We covered some of the key events that happened in 2017. Now let’s take a look into what that means for 2018.
The Bull Market
Currently, we’re enjoying the second-longest bull market of the last 100 years. We’re not sure how long this will last, and that makes some folks understandably nervous. But one important thing to remember is this: bull markets don’t die simply from old age.
Valuations are above historical averages, but this doesn’t mean they’re particularly concerning. Why? Because of tax cuts and interest rates. With tax cuts boosting earnings for most companies (though not yet fully reflected in analyst projections), valuations are not especially frightening.
Also of concern to some is a flattish yield curve, which historically have been precursors for recessions and declining stock prices (i.e. flat or inverted yield curves). Longer-term rates remain stubbornly low. But today, low corporate bond yields are providing cheap financing for most publicly traded companies.
We don’t see signs of economic slowdown or anything that may impact the availability of credit/liquidity, which typically are the enders of bull markets.
Stock prices are a function of supply and demand, and supply is shrinking, with the number of public companies shrinking by more than half in the last 20 years, and total shares outstanding on the S&P 500 falling about 22 billion since 2011, according to Yardeni Research.
So as the money pouring into stock funds are sourced from things like 401k and pension fund contributions, or bonuses getting invested, it is spread among fewer stocks and fewer shares, making those shares more valuable. While it’s impossible to know this trend’s full impact or how long stocks will benefit, a reduced supply could be a powerful bullish force.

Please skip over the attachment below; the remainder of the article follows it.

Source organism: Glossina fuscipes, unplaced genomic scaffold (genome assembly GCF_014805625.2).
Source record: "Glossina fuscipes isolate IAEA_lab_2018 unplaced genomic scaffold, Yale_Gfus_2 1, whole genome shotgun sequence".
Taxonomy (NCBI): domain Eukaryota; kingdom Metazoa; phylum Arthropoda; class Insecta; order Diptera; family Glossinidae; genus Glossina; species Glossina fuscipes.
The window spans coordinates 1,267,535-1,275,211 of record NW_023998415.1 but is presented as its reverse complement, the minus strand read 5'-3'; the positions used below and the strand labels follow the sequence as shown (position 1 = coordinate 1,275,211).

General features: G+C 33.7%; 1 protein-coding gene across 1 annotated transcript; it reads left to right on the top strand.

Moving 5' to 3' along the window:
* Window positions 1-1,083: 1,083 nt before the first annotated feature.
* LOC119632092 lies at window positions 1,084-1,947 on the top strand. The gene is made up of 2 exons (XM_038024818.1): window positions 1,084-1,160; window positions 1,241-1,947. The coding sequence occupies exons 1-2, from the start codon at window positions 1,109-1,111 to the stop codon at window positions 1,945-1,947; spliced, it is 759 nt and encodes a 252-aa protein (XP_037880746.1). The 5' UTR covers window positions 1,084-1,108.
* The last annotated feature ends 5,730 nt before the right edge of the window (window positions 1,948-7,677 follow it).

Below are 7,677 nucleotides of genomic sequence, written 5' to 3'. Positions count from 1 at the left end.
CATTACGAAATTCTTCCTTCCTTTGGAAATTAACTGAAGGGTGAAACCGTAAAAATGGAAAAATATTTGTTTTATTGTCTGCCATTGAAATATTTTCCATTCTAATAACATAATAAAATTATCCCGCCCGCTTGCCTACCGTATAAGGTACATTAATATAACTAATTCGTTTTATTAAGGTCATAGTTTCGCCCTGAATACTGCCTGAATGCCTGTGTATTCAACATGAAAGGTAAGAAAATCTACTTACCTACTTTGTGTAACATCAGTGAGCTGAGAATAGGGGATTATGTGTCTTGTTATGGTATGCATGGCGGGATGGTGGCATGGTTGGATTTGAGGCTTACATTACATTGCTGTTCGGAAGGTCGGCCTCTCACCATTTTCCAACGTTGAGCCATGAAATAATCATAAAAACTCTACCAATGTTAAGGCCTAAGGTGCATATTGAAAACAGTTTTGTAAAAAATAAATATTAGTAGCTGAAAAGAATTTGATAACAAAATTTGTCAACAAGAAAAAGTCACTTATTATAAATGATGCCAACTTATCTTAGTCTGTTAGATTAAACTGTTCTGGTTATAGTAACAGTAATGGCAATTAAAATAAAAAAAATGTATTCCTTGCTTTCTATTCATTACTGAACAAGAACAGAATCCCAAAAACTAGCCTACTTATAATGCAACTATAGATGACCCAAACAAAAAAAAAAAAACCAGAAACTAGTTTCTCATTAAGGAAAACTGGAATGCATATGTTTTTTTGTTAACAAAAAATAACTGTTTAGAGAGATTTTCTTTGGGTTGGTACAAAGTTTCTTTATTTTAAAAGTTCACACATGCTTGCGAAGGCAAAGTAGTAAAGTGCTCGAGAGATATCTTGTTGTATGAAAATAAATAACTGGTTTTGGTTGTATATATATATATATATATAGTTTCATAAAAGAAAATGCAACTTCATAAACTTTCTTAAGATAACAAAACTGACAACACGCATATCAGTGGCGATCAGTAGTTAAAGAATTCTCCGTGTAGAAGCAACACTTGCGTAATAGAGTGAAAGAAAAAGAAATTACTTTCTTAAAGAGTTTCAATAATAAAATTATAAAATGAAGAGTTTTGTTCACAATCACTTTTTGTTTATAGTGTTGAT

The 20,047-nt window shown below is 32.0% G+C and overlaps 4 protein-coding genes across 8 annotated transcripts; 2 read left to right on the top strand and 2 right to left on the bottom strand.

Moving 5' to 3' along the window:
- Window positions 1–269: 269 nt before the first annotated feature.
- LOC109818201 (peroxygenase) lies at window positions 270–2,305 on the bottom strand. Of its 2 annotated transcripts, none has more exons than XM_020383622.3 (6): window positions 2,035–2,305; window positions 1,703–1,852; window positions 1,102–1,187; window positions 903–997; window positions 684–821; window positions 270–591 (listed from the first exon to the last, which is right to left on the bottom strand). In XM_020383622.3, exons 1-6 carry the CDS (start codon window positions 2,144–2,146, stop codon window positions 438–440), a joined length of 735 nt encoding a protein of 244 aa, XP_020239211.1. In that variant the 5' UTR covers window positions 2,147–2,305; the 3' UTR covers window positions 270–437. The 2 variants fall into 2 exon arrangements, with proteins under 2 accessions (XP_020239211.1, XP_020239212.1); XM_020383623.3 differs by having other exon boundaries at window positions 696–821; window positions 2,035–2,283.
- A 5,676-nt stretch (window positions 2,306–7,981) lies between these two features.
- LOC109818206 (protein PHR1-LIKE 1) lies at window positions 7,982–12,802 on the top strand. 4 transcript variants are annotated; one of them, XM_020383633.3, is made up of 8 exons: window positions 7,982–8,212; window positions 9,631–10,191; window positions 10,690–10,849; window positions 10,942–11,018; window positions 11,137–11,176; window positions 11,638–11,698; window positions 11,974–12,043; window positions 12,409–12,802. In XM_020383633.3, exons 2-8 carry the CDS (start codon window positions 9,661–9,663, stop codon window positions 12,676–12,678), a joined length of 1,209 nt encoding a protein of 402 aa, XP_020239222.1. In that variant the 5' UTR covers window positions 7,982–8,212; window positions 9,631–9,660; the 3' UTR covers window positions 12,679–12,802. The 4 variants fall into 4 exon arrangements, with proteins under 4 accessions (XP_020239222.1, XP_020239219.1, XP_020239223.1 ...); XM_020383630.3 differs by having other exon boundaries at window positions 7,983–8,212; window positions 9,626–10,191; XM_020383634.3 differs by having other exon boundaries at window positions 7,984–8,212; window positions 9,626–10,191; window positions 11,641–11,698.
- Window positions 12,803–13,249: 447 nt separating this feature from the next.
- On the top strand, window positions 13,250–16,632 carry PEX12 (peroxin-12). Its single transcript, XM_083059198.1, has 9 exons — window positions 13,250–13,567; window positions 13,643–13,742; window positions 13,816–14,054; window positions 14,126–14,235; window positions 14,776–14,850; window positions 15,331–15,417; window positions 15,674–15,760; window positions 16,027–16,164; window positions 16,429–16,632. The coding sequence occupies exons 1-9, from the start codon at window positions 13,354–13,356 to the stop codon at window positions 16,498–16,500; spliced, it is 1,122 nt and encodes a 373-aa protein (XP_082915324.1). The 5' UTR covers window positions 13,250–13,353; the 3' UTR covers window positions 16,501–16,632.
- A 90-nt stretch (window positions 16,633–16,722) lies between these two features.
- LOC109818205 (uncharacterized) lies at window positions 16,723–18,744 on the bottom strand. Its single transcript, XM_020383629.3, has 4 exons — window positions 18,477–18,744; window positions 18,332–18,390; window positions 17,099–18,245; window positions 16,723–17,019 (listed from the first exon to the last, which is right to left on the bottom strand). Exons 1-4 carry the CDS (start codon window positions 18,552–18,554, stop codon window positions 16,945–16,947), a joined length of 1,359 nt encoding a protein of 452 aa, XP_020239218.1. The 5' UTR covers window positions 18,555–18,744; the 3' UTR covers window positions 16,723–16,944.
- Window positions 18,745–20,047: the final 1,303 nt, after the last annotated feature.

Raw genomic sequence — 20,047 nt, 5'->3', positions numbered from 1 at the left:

U.S. stocks have dominated their international counterparts in this bull market, which resulted in higher valuations. The forward PE of the MSCI US Index is 19, while the forward-looking PE of the rest of the world is 16, according to MSCI, and on an even playing field, that makes international stocks more attractive looking ahead. As always, we strongly believe a strategic allocation to each, and a disciplined approach to rebalancing, gives the best chance for long-term success.
Sector Bets Are Getting Bigger (Again)
Most bull markets are headlined by a specific sector. This year, Technology is again rallying and gobbling up share of the market in the process, now representing 24% of the S&P 500. If you are an index investor, you should probably take notice, since this may be a bigger bet than what you realize or want especially if you also own individual stock positions in favorites like Apple, Google, Microsoft, Amazon or Netflix. Chinese technology stocks have experienced a rapid rise, so a similar issue exists in many international stock index funds.
We are not bearish on Technology stocks, or growth stocks in general. The recent rally and valuations are nowhere as extreme as we saw in the late 1990s and it is entirely likely to continue for another year or more. But we do think it is increasingly important that investors are aware of their exposures.